Photo of a businessman using mobile phone in the city

Technology has blurred the lines between our work lives and home lives in ways our parents could never have imagined. Think how different your work life would be if you couldn’t check your email on your phone, access the company CRM database just before that big sales meeting or check inventory levels using a business app.

But the so-called consumerization of IT also means that companies developing their own enterprise technology need to be upping their game. Gone are the days when any old software would do, despite it being hard to use, slow to react and very clunky. Technology has become so intertwined with our lives that business applications are judged by the same harsh standards that we gauge consumer apps.

Keep these points in mind as you evaluate or build enterprise software for your company.

Users expect the same experience from business technology as consumer technology. Let’s look closer at your customer relationship management (CRM) system. That’s a mature space, and people are generally familiar with how a system should work. But if your system doesn’t offer the flexibility of, say, Salesforce, and is difficult to use, what do you think your sales people are going to do? If your sales people are paid on commission, they will take the most direct route possible to close the deal. If that takes using another product, they will.

Many products are aimed at both business customers and individuals. Take Dropbox, for example. Many people have one account for both purposes, with the same functionality and user experience. If technology works well in one environment, it likely will perform just as well in another.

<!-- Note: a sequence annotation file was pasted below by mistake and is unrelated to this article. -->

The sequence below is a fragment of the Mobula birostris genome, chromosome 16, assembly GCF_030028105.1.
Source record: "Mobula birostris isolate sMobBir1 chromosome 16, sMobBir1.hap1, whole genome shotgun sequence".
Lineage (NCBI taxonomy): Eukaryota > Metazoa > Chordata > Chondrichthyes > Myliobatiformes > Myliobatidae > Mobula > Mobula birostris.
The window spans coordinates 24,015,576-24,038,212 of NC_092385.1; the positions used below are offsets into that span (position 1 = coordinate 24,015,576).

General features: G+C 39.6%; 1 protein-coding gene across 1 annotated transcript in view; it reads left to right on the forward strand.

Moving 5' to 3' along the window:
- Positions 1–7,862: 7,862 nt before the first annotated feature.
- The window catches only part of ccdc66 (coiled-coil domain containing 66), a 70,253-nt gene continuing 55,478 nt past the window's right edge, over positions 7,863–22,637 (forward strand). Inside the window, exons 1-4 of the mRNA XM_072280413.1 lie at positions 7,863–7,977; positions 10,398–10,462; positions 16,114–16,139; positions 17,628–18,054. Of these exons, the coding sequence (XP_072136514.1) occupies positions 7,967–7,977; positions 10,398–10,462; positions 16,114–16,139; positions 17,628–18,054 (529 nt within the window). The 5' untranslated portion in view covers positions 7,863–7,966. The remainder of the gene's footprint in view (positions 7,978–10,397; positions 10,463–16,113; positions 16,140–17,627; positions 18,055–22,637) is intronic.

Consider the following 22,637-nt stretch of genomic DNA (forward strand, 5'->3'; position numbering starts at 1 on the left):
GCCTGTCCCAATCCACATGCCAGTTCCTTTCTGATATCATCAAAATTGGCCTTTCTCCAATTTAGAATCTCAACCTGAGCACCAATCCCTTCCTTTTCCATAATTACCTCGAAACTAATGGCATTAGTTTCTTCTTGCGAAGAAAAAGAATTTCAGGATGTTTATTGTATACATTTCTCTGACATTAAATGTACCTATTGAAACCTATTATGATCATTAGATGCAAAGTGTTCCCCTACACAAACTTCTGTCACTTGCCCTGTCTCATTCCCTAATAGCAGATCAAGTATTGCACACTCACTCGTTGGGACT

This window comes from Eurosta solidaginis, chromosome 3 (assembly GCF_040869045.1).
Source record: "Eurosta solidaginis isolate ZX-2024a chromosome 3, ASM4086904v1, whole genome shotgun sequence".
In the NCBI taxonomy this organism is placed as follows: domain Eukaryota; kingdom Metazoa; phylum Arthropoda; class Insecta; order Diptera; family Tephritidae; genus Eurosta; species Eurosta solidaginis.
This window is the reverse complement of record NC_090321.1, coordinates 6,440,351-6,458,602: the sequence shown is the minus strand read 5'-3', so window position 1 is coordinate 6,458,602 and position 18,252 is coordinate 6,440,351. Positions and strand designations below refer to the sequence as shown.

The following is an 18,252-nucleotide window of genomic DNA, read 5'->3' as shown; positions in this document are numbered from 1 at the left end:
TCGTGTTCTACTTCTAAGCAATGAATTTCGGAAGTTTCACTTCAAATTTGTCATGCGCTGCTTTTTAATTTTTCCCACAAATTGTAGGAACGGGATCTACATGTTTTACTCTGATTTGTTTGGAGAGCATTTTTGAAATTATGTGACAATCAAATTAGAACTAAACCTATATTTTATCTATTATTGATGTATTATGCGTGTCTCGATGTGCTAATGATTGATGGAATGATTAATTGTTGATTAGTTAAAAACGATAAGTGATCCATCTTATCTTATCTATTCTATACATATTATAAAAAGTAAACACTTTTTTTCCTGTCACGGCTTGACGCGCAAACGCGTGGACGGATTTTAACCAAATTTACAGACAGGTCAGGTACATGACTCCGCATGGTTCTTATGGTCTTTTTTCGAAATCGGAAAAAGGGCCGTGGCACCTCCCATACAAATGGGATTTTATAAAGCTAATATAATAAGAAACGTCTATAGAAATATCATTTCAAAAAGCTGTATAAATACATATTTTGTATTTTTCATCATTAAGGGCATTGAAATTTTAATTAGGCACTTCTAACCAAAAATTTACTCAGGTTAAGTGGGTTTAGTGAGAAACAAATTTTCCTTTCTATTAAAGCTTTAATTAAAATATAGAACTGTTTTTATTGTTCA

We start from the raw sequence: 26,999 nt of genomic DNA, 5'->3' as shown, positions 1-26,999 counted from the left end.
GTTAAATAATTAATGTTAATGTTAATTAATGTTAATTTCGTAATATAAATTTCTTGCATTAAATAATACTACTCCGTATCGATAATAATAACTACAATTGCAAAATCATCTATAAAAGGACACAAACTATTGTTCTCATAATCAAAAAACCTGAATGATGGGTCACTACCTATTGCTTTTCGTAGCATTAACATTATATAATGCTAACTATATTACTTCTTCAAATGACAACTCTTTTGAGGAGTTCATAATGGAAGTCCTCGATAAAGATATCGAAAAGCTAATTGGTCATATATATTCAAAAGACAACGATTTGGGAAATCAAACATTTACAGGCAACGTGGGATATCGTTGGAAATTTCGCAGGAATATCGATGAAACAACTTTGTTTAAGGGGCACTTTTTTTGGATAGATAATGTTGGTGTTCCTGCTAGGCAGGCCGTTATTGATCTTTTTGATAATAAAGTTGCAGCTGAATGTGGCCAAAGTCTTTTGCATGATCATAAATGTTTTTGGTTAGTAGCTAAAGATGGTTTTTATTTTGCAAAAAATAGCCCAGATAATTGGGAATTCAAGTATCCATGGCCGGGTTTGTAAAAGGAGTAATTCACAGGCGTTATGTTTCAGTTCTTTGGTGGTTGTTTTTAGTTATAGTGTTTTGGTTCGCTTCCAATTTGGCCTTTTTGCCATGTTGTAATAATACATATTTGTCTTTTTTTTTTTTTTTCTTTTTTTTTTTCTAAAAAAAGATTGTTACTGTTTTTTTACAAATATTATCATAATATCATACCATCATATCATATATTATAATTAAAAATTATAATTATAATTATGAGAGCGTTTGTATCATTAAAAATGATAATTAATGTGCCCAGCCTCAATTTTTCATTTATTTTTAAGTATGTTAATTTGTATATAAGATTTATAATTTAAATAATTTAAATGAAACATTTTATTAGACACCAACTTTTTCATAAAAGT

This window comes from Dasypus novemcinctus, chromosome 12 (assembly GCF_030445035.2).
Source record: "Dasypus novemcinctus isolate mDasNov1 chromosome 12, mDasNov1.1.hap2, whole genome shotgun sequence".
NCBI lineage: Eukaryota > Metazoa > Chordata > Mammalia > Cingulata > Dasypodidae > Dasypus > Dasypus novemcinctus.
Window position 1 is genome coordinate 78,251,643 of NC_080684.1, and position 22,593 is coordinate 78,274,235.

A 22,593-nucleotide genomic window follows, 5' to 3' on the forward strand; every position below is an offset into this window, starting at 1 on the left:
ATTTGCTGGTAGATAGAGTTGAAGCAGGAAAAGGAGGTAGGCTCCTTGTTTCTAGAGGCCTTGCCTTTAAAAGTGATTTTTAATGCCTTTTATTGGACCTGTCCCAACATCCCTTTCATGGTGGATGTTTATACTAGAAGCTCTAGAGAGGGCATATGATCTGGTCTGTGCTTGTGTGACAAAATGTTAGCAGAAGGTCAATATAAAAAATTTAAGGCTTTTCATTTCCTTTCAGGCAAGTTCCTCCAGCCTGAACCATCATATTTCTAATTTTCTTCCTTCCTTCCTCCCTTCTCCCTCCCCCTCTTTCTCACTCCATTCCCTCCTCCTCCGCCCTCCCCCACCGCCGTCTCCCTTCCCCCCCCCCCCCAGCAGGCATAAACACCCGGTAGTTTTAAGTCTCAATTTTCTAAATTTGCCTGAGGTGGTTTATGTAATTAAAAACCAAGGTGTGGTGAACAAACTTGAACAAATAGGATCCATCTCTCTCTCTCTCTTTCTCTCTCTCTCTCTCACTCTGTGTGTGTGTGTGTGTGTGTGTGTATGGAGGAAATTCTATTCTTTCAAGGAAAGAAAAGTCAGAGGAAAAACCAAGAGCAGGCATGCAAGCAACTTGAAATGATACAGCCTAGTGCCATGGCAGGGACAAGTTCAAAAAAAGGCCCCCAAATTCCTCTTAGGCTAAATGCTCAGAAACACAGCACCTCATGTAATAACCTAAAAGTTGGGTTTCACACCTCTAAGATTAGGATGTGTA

Keep it in real time (or as real time as possible). We want satisfaction—now. It matters not whether that instant gratification comes from YouTube or your company’s accounting system. People want to get work done when they are ready to work. Downtime for planned maintenance and upgrades should be kept to a minimum to enable access.

Not every application can be updated in real time, for many reasons. But look closely at your enterprise applications and how workers are using them to determine where it might make the most sense.

We need tools to streamline collaboration, too. Teamwork is highly valued in the business world, but people increasingly are on the go or work remotely. Collaboration tools such as Workfront help distributed teams work together on a common platform from wherever they are, while Slack enables instant communication and the ability to share files.

But let’s keep it safe. Enterprises that build their own applications need to keep security firmly in mind during the development process. It’s a concern for ready-made enterprise software, too. As the lines between work and home are erased, employees may not realize what data is stored where, so you should closely safeguard company information. Rich access controls through multi-factor authentication, hard or soft key- fobs (like Google Authenticator), fingerprint / retina scans on modern devices, with a small expiration window, will force tighter access control.  Keeping a clear delineation between soft company assets (documents, data files, code, etc.) and personal files wouldcan help the enterprise ensure asset security of assets in an ever-mingling work and home life.. Solutions like Dropbox Pro, box.com, etc.,Box and others provide capabilities to keep track and access control files that belong to the business, while providing access to the personal files within the same app. Solutions like Airwatch couldAirWatch can also be used to manage access, and remote wipe BYOD devices used within the enterprise.

Technology allows us all to be more efficient at work, at home—and often in between. But companies need to deliver software that performs to the same degree as beloved consumer apps while maintaining an appropriate level of security.

 

By Randall McCroskey September 8, 2016
Tags: Enterprise